Wednesday, January 25, 2017

Frank Stella Retrospective at the DeYoung Museum

Damascus Gate, 1970

There is just another month to see the Frank Stella: A Retrospective exhibit at the de Young Museum in San Francisco. It closes on February 26, 2017.

The exhibit covers this iconic American artist's career over the past nearly-60 years.  It follows his work from his flat bright-colored canvases in the late 1950s, to his cut-out canvases, through his use of different structural materials in his 3-dimensional works, up to present day and his use of computer technology to aid in his creations.  

Talladega (1980) is my favorite piece in this exhibit.  

St. Michael's Counterguard, 1984

Indian Bird maquette

The exhibit includes both Stella's very large pieces and intimate smaller ones such as Indian Bird maquettes, as seen above.

The main exhibit is on the lower floor of the deYoung.  It continues to the first floor to a room of his prints.

Allow at last an hour for the exhibit; two hours, perhaps, with the audioguide.

Saturday, January 21, 2017

The Women's March, January 21, 2017

Today was the day of Women's Marches all over the United States.

The Washington DC and the San Francisco Marches got the most media attention, but there were many more marches in other cities across the country, including my own city of Walnut Creek.

The Walnut Creek Police estimate that over 3000, women, and children...attended this march.

I arrived with my friends at about 9:30 a.m.  Much of the event was a rally in our Civic Park.  Local politicians, representatives from women's and family organizations, and even Miss Black California spoke.  There was entertainment and, overall, an amazing amount of spirit, despite a mostly rainy day and our standing in nearly ankle-deep mud.

The actual march part of the event was through the entire Downtown.

Amazingly, it was peaceful, orderly, and the local police and other authorities managed to keep traffic flowing on almost all streets. One some streets, the lanes on one side were for marchers and the lanes on the others were for traffic.

It worked and, at the end of 3 1/2 hours, we came away energized and knowing that we can, going forward, make our voices heard if there are issues and policies in the next few years that we feel are harmful to our human rights.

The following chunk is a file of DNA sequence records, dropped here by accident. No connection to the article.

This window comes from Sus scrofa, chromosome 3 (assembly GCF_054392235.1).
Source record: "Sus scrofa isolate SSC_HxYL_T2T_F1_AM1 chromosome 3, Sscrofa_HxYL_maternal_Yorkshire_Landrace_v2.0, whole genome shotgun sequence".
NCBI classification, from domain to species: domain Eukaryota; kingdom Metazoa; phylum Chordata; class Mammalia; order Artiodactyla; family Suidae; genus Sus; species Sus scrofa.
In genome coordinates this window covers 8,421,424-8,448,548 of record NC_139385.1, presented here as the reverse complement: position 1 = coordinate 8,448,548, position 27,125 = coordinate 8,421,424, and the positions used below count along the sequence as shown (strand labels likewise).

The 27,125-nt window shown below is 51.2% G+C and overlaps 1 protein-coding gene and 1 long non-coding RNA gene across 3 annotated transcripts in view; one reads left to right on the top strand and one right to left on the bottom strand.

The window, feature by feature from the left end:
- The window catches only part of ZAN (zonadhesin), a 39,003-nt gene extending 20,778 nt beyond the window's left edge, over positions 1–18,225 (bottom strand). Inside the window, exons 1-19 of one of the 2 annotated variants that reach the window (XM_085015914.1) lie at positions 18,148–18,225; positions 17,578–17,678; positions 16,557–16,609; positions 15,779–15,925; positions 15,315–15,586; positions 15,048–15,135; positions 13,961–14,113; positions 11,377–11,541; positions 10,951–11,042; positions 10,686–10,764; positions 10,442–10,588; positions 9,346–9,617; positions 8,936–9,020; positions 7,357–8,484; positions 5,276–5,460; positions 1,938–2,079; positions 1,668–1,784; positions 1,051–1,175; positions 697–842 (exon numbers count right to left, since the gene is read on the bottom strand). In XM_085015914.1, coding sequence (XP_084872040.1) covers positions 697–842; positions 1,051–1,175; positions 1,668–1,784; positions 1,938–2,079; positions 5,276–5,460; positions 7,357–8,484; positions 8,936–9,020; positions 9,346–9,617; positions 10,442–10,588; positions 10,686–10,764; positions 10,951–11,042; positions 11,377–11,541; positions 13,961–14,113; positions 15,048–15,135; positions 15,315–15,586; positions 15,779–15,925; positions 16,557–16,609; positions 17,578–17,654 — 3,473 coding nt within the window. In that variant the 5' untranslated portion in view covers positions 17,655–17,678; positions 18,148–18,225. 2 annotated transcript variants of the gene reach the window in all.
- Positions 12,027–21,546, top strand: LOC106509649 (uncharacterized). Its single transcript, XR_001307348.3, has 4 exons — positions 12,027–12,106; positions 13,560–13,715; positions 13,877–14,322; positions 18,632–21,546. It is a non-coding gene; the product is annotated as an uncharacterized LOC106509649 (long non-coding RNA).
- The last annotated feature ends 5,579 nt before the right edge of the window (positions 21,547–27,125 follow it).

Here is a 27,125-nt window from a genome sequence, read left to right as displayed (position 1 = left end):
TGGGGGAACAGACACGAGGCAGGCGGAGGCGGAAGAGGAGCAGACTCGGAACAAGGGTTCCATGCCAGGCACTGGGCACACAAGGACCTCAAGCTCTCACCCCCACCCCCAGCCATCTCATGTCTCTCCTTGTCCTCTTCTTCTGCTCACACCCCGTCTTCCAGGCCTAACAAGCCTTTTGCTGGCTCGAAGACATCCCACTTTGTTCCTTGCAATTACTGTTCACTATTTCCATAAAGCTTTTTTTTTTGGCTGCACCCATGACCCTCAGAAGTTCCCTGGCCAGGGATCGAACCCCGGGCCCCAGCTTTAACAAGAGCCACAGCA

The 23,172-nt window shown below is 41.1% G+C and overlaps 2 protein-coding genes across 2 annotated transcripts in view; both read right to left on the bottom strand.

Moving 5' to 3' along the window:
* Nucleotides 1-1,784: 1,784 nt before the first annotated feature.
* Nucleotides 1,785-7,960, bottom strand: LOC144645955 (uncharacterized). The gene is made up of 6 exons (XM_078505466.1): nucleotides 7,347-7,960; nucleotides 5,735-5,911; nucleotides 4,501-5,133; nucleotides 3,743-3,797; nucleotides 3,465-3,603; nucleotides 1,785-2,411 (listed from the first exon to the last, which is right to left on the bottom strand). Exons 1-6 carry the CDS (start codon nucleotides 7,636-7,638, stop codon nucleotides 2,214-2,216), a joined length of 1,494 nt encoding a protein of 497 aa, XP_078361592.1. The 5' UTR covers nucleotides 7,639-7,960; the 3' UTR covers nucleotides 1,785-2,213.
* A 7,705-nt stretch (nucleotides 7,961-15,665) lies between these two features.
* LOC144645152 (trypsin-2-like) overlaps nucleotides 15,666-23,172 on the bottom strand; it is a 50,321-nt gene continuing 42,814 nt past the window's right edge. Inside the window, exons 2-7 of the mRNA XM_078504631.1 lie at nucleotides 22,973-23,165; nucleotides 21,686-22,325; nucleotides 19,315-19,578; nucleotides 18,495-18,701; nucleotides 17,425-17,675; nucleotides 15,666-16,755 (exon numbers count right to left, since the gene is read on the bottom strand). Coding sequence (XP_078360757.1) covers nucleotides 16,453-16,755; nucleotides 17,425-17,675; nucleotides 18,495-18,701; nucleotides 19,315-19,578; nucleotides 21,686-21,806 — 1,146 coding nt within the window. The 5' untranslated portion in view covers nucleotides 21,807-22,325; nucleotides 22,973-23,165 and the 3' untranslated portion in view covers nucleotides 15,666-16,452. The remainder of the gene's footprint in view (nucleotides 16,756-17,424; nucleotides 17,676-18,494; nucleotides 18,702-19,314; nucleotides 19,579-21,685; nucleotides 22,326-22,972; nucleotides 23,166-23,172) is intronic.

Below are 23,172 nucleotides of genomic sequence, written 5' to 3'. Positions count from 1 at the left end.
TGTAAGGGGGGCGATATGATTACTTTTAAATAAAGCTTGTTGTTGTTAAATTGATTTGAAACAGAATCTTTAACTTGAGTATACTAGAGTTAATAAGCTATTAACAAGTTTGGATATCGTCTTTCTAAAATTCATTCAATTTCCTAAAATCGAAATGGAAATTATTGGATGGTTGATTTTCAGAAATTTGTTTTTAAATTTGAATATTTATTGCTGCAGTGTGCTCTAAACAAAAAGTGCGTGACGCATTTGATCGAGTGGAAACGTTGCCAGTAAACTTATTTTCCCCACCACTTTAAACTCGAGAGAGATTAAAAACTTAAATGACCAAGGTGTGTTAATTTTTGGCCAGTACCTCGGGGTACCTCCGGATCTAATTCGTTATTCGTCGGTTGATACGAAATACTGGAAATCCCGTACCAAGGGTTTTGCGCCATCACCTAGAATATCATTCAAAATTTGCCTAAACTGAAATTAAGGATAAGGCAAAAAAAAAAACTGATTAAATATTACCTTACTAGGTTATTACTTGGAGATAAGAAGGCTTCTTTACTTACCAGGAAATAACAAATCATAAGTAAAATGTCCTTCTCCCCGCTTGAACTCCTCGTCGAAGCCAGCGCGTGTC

Here are some photos, taken between raindrops, of the Walnut Creek Women's March.

Thursday, January 19, 2017

Farewell to Lefty O'Doul's, for Awhile, at Least

While I was in San Francisco this week during one of our recent ferocious rain storms, I popped into Lefty O'Doul's to take cover and for one last lunch.

Although all of the 400 pieces of baseball memorabilia that usually cover the walls and fill every nook and cranny of Lefty's have disappeared, it still had its usual comfortable feel.

The hofbrau cafeteria line was busy with other hungry customers in here for one last Turkey dinner or Corned Beef or Pastrami Sandwich.

I had my "usual," a Corned Beef Sandwich on Rye.

I must admit, it's been a few years since I last ate at Lefty's and, now, I'm regretting it.  My sliced-to-order hot corned beef sandwich has to be the best corned beef sandwich in San Francisco.  The corned beef was hot, moist, and lean...everything I want in a Corned Beef Sandwich.

Why have I been going to Wise Sons and Max's most often for my Corned Beef "fix" when I should have been going to Lefty's?

The future of Lefty O'Doul's is not certain. It is scheduled to close on February 3, 2017.

The restaurant dates back to 1958 when baseball player Francis "Lefty" O'Doul opened it in San Francisco as a place where family and friends could come to eat and meet sports stars.  Lefty was born in San Francisco and played in the Pacific Coast League as well as for several Major League teams.  In 1929, he had the highest batting average (.398) of any National League outfielders in the 20th century. 

The owners of the restaurant's building are in dispute with current owner Nick Bovis who's been running Lefty's since 1998. Bovis says that he has the rights to the Lefty O'Doul's name and all its 400 pieces of memorabilia and will reopen this fall in a nearby location.  The building owners say otherwise and that they are planning to remodel this site and reopen it as their version of Lefty O'Doul's.

The only "decorative" item remaining, is a Marilyn Monroe statue in one corner of the back dining room.

I guess all we Lefty's fans can do is to stay tuned. BUT, if you can get over there in the next two weeks for a sandwich or platter of hand-carved roast beef, ham, corned beef, pastrami, or turkey, you will not be disappointed.  Lefty O'Doul's is open every day of the week from 7 a.m. until 2 a.m.